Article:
News / Middle East

    Syria Launches Offensive Near Airport, Cuts Internet Access

    An Ottoman-era building damaged by an air strike at a besieged area in Homs, November 28, 2012.
    An Ottoman-era building damaged by an air strike at a besieged area in Homs, November 28, 2012.
    VOA News
    Syrian forces launched a major offensive in Damascus near the country's international airport Thursday, and the government shut down Internet access across the country and slashed cell phone services in selected areas. 
     
    The army attacked rebel strongholds in a string of towns along the airport road. A rebel fighter said insurgents were not inside the airport but were able to block access to it.
     
    The Britain-based Syrian Observatory for Human Rights said the heaviest clashes erupted between troops and rebels in the towns of Babila and Hujaira, southeast of the capital, and in Harran al-Awamid, just east of the airport.
     
    The fighting, which came after Internet links went down, caused EgyptAir and Emirates airline, based in Dubai, to suspend flights to Damascus. 
     
    The wholescale Internet blackout, confirmed by two U.S.-based companies that monitor online connectivity, is unprecedented in the 20-month-long uprising against Syria's President Bashar al-Assad. Authorities often cut phone lines and Internet access in areas where government forces are conducting major military operations.
     
    A pro-government television station quoted Syria's minister of information as saying "terrorists," not state agents, were responsible for the countrywide outage.
     
    The British-based Observatory said rebel units launched a new offensive in the country's north, trying to take a military base near the main highway to Syria's commercial capital of Aleppo. The Observatory said rebel forces in Idlib province began moving on Wadi al-Deif early Thursday.
     
    Opposition activists have been voicing increasing optimism that rebel forces are making gains and maintaining their positions against government forces. Some point to recent successful attacks against government warplanes and helicopters as evidence the conflict's momentum may be shifting. 
     
    There are also renewed allegations that Syrian rebels are using child soldiers in their efforts to overthrow the Assad government. 
     
    Human Rights Watch said children as young as 14 have served in rebel brigades, acting as lookouts and transporting weaponry. The human rights organization said some have even taken part in combat.

    • A view of buildings damaged by what activists said were missiles fired by a Syrian Air Force fighter jet, Daria, Syria, November 30, 2012.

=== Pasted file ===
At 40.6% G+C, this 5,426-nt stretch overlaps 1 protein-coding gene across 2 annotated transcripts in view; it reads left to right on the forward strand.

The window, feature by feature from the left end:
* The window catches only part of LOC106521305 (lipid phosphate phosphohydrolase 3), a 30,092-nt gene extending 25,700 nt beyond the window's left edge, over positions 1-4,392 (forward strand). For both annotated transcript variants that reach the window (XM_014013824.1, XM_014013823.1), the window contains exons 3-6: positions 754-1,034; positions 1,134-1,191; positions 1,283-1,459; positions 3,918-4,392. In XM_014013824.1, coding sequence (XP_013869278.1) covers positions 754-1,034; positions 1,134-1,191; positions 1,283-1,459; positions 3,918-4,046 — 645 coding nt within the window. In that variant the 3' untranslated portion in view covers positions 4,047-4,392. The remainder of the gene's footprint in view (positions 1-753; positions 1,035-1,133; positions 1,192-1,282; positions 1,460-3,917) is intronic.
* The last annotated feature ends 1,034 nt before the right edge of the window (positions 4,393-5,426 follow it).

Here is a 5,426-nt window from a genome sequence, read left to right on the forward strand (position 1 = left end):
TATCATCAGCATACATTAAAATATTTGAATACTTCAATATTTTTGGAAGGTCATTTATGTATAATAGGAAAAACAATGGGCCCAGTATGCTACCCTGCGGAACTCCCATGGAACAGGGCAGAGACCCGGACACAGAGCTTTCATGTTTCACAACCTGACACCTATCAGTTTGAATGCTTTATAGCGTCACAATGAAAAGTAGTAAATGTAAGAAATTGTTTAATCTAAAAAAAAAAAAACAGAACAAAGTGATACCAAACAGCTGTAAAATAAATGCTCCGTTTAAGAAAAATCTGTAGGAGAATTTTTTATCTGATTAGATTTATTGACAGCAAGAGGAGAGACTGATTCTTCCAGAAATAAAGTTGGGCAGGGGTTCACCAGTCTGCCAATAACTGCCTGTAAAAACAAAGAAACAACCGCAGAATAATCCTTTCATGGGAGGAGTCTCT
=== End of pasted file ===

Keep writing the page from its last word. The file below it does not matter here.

• Demonstrators hold a placard that reads "Victory sign over the palace," during a protest against Syria's President Bashar al-Assad after Friday prayers in Binsh, November 30, 2012.
    • People walk along a row of barb wire near the border with Syria, Sanliurfa province, Turkey, November 30, 2012.
    • Youths sit next to a row of barbed wire near the Syrian border, Sanliurfa province, Turkey, November 30, 2012.
    • An Ottoman-era building damaged by an air strike in a besieged area in Homs, Syria, November 28, 2012.
    • A Free Syrian Army fighter with an amputated hand, takes cover from a sniper loyal to Syria's President Bashar al -Assad, near Aleppo's historic citadel, November 28, 2012.
    • This image taken from video obtained from the Ugarit News shows smoke after a building was struck in a warplane attack in Homs, Syria, November 28, 2012.
    • A man carries parts of a warplane, belonging to forces loyal to Syrian President Bashar al-Assad, in Daret Azzah, November 28, 2012.
    • This image taken from video obtained from the Ugarit News shows people near a destroyed plane that was shot down by Free Syrian Army fighters in Aleppo, Syria, November 28, 2012.
    • Residents pose near damaged wheat sacks after Syrian Air Force fighter jets fired missiles at the town of Ras al-Ain, Syria, November 26, 2012.
    • Members of the Free Syrian Army and men from the northern Syrian town of Ras al-Ain unload wheat from trucks, as seen from the Turkish border town of Ceylanpinar, Sanliurfa province, November 26, 2012.
    • Smoke rises from damaged wheat sacks after Syrian Air Force fighter jets fired missiles at the town of Ras al-Ain, Syria, November 26, 2012.
    • Residents walk near debris from damaged buildings after shelling by forces loyal to Syria's President Bashar al-Assad at Daria near Damascus, Syria, November 26, 2012.
    • Free Syrian Army fighters are seen in Daria near Damascus, Syria, November 25, 2012.

    You May Like

    Video Pop Icon Prince Quietly Helped Afghan Orphans for Years

    He sent thousands of dollars to help an aid group rebuild a training center for orphan boy and girl scouts in Kabul, but kept his involvement secret

    Mali, a Way Station for Syrians Headed to Europe

    Another door may be closing for Syrians fleeing the conflict in their country, this time in Africa

    Britain’s Muslims See London Mayor Race as Victory

    Mere running of 45-year-old former government minister and son of Pakistani immigrants Sadiq Khan seen by many as turning point

    This forum has been closed.
    Comment Sorting
    Comments
         
    by: Major Variola
    November 29, 2012 3:03 PM
    At least the Brotherhood has MANPADS now.

    How's that workin' out for ya?
    In Response

    by: Anonymous
    December 01, 2012 9:27 AM
    Air travel will now be more risky thanks to the "friends of Syria".

    by: GB from: Florida
    November 29, 2012 2:02 PM
    How is it that an ottoman era building has reinforcing steel bar in the roof?

    Featured Videos